One of the major reasons for Clegg agreeing to a coalition with the Tories is that (if it works) it will show that a coalition can be made to work. One of the major arguments against PR is that coalitions do not work and will lead to indecision and political horse-trading. A Con/Lib coalition could create a socially liberal, economically conservative party in line with the old fashioned Liberal party, which actually forms a good and decisive government. This would show the country that a coalition can work. It would take some of the best politicians in Westminster to make such an alliance work, indeed I don’t even think the best politicians in Westminster could make it work, but it would be lovely if it could happen.

Most likely we will see a loose, sketchy Con/Lib coalition which would struggle with indecision and political horse-trading for 18 months or so until the Tories feel comfortable enough calling another election, by which time the Labour Party will have imploded and the Tories will gain a decent majority. It will be back to more of the same old politics with no hope of electoral reform and no real change. Despite all the excitement the status quo will be restored within 18 months and Politics will become dull again. Then again we can but hope that our politicians aren’t lying to us and we’ll end up with some real change this time, we could also hope that the sun doesn’t rise tomorrow morning.

Sunday, 2 May 2010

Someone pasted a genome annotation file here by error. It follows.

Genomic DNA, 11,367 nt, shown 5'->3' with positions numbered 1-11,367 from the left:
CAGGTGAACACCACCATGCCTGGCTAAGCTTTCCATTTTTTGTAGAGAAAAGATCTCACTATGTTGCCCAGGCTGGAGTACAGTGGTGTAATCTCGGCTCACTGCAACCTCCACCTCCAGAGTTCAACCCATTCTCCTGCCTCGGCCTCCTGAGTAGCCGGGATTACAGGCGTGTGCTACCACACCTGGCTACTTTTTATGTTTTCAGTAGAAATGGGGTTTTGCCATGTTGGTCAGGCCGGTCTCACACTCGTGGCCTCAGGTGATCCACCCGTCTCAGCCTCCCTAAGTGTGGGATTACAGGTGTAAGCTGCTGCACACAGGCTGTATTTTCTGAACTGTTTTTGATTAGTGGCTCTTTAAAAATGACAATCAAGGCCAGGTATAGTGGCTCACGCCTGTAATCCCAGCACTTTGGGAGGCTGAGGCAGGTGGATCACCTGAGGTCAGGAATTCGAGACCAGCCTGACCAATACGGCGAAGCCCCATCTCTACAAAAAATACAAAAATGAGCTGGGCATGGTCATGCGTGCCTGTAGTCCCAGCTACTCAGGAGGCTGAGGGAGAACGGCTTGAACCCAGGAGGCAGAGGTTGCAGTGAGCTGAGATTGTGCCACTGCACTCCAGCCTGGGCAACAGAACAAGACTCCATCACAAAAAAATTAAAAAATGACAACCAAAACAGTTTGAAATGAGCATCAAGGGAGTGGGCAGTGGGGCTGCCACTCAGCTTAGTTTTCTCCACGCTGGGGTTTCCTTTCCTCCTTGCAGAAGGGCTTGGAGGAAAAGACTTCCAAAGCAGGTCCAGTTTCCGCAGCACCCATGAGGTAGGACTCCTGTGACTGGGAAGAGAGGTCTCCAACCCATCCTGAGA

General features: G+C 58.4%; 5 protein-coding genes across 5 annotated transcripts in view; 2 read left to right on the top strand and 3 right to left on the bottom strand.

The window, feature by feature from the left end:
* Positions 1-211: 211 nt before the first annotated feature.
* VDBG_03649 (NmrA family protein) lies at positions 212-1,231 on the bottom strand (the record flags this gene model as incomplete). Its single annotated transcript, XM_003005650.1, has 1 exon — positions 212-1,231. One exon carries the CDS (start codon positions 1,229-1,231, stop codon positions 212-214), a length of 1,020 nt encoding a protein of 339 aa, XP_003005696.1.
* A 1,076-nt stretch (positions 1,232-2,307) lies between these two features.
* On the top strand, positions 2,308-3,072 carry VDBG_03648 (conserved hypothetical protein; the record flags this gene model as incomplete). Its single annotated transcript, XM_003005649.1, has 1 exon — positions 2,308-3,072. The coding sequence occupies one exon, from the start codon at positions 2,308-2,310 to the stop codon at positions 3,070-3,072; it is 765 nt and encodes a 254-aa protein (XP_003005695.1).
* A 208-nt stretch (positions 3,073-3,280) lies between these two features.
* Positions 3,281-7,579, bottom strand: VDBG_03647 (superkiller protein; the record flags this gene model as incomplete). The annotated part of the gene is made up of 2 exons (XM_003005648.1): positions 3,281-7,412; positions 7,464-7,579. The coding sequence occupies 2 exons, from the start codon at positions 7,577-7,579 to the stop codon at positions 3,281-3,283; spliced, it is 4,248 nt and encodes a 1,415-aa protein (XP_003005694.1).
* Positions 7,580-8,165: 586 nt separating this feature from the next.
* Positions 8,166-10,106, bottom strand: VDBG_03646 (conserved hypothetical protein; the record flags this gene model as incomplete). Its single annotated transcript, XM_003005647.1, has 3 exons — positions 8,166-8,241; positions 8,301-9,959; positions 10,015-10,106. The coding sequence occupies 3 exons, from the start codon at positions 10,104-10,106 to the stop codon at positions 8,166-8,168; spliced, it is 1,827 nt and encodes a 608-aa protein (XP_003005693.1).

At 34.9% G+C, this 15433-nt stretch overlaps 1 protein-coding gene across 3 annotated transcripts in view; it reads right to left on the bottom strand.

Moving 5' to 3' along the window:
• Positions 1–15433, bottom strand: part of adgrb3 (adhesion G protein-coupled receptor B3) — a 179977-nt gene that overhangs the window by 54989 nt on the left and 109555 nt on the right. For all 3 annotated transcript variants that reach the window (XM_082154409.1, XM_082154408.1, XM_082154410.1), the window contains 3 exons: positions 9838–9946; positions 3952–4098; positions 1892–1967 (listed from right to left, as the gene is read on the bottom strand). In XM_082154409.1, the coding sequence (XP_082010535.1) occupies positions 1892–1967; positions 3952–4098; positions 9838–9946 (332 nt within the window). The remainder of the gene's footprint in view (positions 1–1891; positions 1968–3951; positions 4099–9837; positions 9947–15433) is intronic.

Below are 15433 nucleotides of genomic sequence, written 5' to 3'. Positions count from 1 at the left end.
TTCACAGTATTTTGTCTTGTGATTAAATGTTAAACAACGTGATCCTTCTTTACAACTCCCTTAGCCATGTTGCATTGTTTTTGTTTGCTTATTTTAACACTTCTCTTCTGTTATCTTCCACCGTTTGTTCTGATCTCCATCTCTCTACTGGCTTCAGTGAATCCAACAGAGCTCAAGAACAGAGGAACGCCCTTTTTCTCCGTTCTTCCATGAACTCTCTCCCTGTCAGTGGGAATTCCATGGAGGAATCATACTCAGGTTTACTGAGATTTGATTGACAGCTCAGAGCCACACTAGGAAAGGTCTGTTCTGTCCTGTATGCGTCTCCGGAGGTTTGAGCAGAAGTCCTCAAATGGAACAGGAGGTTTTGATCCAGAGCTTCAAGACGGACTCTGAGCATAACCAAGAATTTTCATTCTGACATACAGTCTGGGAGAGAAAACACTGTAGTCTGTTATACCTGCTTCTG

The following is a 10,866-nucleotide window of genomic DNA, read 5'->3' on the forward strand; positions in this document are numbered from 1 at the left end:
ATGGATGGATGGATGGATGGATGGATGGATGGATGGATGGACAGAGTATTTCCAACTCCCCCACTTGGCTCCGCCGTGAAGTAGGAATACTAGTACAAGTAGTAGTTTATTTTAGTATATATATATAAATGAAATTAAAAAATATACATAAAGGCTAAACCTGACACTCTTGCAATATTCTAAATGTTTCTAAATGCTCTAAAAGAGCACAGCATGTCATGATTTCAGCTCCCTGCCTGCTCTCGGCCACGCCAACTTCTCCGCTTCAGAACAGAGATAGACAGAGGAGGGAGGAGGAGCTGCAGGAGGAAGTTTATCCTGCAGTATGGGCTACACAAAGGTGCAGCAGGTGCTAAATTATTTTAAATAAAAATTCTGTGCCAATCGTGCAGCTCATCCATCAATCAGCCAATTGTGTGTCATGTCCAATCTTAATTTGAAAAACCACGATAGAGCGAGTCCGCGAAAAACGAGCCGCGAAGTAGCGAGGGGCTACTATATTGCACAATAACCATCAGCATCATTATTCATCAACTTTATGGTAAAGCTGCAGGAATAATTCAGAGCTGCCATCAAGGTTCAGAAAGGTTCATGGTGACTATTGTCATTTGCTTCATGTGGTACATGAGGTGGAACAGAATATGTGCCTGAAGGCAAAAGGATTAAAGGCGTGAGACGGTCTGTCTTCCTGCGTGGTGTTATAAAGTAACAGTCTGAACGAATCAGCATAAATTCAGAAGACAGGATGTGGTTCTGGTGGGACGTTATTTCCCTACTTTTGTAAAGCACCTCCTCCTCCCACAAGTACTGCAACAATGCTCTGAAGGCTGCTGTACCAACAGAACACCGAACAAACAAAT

How about the others?

So the election is next Thursday, and we all know about the three main parties and what they want to do (or at least we do if we’ve watched the televised debates, which we should have done), but what about the other parties? Politics is dominated by the big three, but at the last election 8% of people voted for other parties, which accounted for 29 seats. Granted most of these were in Northern Ireland, Scotland and Wales, where specifically Irish, Scottish and Welsh parties have a large degree of support, but I don’t really care about them because they’re just not silly enough. So here’s a rundown of some of the more extreme and just bonkers parties that you might have the opportunity of voting for on 6th may.

The Greens
Ok, not that extreme or bonkers, just very left wing and environmentally conscious. They are trying to stress however that they are not just about tree hugging; they are trying to be serious politicians who deal with all the issues. From looking at their policies however, I can only conclude that they live in some strange dream world where there hasn’t just been a global financial crisis and we don’t have a huge budget deficit. It’s spend, spend, spend and I can’t help but wonder where the hell they plan on getting all that money from. It’s not like it grows on trees of anything.